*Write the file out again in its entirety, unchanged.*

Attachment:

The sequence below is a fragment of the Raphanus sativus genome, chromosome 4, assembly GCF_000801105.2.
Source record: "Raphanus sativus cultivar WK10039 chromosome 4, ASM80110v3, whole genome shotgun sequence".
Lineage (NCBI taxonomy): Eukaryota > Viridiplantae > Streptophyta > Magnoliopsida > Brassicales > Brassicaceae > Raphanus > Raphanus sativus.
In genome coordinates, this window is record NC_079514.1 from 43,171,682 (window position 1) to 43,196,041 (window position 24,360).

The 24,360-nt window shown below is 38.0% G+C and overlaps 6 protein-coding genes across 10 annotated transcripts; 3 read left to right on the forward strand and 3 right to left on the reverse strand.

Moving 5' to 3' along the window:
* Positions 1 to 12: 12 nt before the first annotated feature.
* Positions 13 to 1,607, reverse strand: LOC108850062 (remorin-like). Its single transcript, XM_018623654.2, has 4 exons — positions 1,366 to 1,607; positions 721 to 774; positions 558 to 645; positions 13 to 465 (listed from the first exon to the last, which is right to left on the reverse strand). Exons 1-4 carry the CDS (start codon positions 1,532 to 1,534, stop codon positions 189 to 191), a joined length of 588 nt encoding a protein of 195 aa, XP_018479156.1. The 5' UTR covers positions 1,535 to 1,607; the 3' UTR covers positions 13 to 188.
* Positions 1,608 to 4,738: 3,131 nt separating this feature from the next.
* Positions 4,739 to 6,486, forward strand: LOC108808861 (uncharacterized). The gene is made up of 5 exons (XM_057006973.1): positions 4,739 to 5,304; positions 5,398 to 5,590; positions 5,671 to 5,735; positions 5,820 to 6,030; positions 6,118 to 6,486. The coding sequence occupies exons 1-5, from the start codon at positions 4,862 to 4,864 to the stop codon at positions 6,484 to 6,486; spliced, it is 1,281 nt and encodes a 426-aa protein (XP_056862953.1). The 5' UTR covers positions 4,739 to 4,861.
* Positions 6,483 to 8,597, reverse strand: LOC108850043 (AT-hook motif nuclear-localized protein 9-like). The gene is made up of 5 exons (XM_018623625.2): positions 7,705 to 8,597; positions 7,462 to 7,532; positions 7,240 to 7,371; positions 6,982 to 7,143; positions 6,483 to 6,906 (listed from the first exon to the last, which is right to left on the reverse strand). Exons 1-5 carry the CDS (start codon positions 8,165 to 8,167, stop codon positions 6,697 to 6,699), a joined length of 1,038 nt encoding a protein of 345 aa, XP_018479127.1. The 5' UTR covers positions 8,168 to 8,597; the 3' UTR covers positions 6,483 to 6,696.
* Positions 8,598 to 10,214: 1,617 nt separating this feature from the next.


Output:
The sequence below is a fragment of the Raphanus sativus genome, chromosome 4, assembly GCF_000801105.2.
Source record: "Raphanus sativus cultivar WK10039 chromosome 4, ASM80110v3, whole genome shotgun sequence".
Lineage (NCBI taxonomy): Eukaryota > Viridiplantae > Streptophyta > Magnoliopsida > Brassicales > Brassicaceae > Raphanus > Raphanus sativus.
In genome coordinates, this window is record NC_079514.1 from 43,171,682 (window position 1) to 43,196,041 (window position 24,360).

The 24,360-nt window shown below is 38.0% G+C and overlaps 6 protein-coding genes across 10 annotated transcripts; 3 read left to right on the forward strand and 3 right to left on the reverse strand.

Moving 5' to 3' along the window:
* Positions 1 to 12: 12 nt before the first annotated feature.
* Positions 13 to 1,607, reverse strand: LOC108850062 (remorin-like). Its single transcript, XM_018623654.2, has 4 exons — positions 1,366 to 1,607; positions 721 to 774; positions 558 to 645; positions 13 to 465 (listed from the first exon to the last, which is right to left on the reverse strand). Exons 1-4 carry the CDS (start codon positions 1,532 to 1,534, stop codon positions 189 to 191), a joined length of 588 nt encoding a protein of 195 aa, XP_018479156.1. The 5' UTR covers positions 1,535 to 1,607; the 3' UTR covers positions 13 to 188.
* Positions 1,608 to 4,738: 3,131 nt separating this feature from the next.
* Positions 4,739 to 6,486, forward strand: LOC108808861 (uncharacterized). The gene is made up of 5 exons (XM_057006973.1): positions 4,739 to 5,304; positions 5,398 to 5,590; positions 5,671 to 5,735; positions 5,820 to 6,030; positions 6,118 to 6,486. The coding sequence occupies exons 1-5, from the start codon at positions 4,862 to 4,864 to the stop codon at positions 6,484 to 6,486; spliced, it is 1,281 nt and encodes a 426-aa protein (XP_056862953.1). The 5' UTR covers positions 4,739 to 4,861.
* Positions 6,483 to 8,597, reverse strand: LOC108850043 (AT-hook motif nuclear-localized protein 9-like). The gene is made up of 5 exons (XM_018623625.2): positions 7,705 to 8,597; positions 7,462 to 7,532; positions 7,240 to 7,371; positions 6,982 to 7,143; positions 6,483 to 6,906 (listed from the first exon to the last, which is right to left on the reverse strand). Exons 1-5 carry the CDS (start codon positions 8,165 to 8,167, stop codon positions 6,697 to 6,699), a joined length of 1,038 nt encoding a protein of 345 aa, XP_018479127.1. The 5' UTR covers positions 8,168 to 8,597; the 3' UTR covers positions 6,483 to 6,696.
* Positions 8,598 to 10,214: 1,617 nt separating this feature from the next.